TO SUPPLEMENT INTERVIEWS with public officials, students, and faculty members, questionnaires were sent to men in the public service who had received university training in the institutions studied. Social science teaching departments, chiefly economics, political science, and sociology, furnished the names and addresses of graduates believed to be in the public service at the time. In only a few institutions was there a record of any sort; hence the list compiled is incomplete. Fifty questionnaires were first sent out June 1, 1938, to discover whether replies would be sufficiently numerous to make a more extended inquiry worth while, and nearly four hundred additional questionnaires were sent out June 17. The answers were tabulated in September, 1939, at which time 210 replies had been received. Sixteen additional questionnaires were returned because of inadequate addresses, indicating that the number who actually received questionnaires did not exceed 430. Eleven of the 210 persons replying, however, had left the public service, leaving 199 persons who were in the public service at the time.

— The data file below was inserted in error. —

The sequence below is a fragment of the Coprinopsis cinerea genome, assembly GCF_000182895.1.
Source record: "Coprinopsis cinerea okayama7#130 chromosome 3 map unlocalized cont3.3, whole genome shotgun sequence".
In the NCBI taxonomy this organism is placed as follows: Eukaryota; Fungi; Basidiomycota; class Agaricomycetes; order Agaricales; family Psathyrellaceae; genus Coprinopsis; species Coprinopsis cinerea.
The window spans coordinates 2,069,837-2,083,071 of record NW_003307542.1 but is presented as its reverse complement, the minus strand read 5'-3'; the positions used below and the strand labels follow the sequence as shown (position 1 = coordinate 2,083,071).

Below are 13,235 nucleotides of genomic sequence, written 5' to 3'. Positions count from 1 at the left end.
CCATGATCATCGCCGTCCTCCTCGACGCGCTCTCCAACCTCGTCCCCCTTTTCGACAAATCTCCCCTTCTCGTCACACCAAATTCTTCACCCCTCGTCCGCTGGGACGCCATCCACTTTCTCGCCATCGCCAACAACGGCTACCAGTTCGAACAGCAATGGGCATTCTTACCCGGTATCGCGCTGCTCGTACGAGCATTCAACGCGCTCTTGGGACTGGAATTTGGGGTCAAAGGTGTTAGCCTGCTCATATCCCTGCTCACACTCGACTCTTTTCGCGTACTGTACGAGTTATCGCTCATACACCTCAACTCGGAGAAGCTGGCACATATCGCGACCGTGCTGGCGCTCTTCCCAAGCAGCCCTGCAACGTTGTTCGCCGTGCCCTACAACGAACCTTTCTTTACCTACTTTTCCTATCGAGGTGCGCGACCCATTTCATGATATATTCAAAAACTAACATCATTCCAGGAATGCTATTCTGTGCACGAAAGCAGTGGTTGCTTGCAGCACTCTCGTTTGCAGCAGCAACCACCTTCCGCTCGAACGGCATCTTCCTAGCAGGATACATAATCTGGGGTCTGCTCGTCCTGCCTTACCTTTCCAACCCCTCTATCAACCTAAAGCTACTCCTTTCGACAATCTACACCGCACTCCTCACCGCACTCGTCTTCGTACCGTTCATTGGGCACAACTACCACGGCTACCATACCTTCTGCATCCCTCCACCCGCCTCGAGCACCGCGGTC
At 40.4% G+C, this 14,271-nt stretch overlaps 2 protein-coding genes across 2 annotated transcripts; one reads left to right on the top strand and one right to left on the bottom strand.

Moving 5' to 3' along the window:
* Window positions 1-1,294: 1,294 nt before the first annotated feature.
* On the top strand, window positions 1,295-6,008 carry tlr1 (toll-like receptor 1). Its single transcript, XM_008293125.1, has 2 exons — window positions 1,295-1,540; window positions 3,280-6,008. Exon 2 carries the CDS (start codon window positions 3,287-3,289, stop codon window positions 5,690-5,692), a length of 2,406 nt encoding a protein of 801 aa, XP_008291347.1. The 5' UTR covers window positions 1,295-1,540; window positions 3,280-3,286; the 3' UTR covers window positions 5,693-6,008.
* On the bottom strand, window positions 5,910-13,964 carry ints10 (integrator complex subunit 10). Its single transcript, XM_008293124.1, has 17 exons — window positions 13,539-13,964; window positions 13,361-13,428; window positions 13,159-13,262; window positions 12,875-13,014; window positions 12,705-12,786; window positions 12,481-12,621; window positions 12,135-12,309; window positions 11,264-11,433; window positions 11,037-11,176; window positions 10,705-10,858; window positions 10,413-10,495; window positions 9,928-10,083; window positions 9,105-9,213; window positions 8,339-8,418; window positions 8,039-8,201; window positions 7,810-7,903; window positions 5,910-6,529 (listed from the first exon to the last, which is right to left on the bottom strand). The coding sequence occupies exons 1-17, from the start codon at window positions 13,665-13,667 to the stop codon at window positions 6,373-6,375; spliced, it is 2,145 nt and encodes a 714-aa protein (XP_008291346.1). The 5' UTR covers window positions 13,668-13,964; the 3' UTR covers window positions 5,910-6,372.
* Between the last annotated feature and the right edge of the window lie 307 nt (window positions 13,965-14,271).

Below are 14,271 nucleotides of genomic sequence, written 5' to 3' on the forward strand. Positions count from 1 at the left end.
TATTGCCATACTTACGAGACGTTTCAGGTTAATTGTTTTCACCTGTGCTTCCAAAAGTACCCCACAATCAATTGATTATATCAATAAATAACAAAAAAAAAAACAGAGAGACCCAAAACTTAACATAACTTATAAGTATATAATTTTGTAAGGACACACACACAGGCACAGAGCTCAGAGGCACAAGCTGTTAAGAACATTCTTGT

The questionnaires were intended to elicit discussion and subjective comment as well as to draw out information on specific points; fully as much attention was given to such remarks in interpreting questionnaires as to the more matter-of-fact answers. The replies to many questions, however, fell into rather definite categories, and such replies were tabulated. No figures are presented for replies that could not be classified satisfactorily.
In classifying replies to a question about the type of careers in which the subject was engaged, the classification suggested by Lewis B. Sims in University Training for the Public Service (Civil Service Assembly, Pamphlet No. 12, April 1938, pp. 26-27) was followed with certain exceptions. Among the exceptions were these: clerical work was assigned not to the managerial class but to "other types of work"; police work was